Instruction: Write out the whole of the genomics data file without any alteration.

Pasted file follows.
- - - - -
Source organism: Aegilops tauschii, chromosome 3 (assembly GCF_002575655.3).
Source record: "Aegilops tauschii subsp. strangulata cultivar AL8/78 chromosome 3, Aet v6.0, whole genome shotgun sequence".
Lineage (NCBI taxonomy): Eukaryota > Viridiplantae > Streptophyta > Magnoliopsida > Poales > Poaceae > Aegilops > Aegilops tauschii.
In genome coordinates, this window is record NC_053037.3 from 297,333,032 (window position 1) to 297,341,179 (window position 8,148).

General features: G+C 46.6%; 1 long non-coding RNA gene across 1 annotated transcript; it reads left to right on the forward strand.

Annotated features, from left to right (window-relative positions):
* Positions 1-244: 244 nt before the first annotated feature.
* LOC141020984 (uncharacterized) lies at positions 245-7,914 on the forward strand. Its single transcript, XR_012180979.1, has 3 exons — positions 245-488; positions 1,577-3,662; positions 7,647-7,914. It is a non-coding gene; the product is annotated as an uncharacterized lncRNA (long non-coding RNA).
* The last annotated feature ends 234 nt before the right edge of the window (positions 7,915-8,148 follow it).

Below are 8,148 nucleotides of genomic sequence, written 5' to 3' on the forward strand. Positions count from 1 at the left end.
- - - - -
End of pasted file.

Source organism: Aegilops tauschii, chromosome 3 (assembly GCF_002575655.3).
Source record: "Aegilops tauschii subsp. strangulata cultivar AL8/78 chromosome 3, Aet v6.0, whole genome shotgun sequence".
Lineage (NCBI taxonomy): Eukaryota > Viridiplantae > Streptophyta > Magnoliopsida > Poales > Poaceae > Aegilops > Aegilops tauschii.
In genome coordinates, this window is record NC_053037.3 from 297,333,032 (window position 1) to 297,341,179 (window position 8,148).

General features: G+C 46.6%; 1 long non-coding RNA gene across 1 annotated transcript; it reads left to right on the forward strand.

Annotated features, from left to right (window-relative positions):
* Positions 1-244: 244 nt before the first annotated feature.
* LOC141020984 (uncharacterized) lies at positions 245-7,914 on the forward strand. Its single transcript, XR_012180979.1, has 3 exons — positions 245-488; positions 1,577-3,662; positions 7,647-7,914. It is a non-coding gene; the product is annotated as an uncharacterized lncRNA (long non-coding RNA).
* The last annotated feature ends 234 nt before the right edge of the window (positions 7,915-8,148 follow it).

Below are 8,148 nucleotides of genomic sequence, written 5' to 3' on the forward strand. Positions count from 1 at the left end.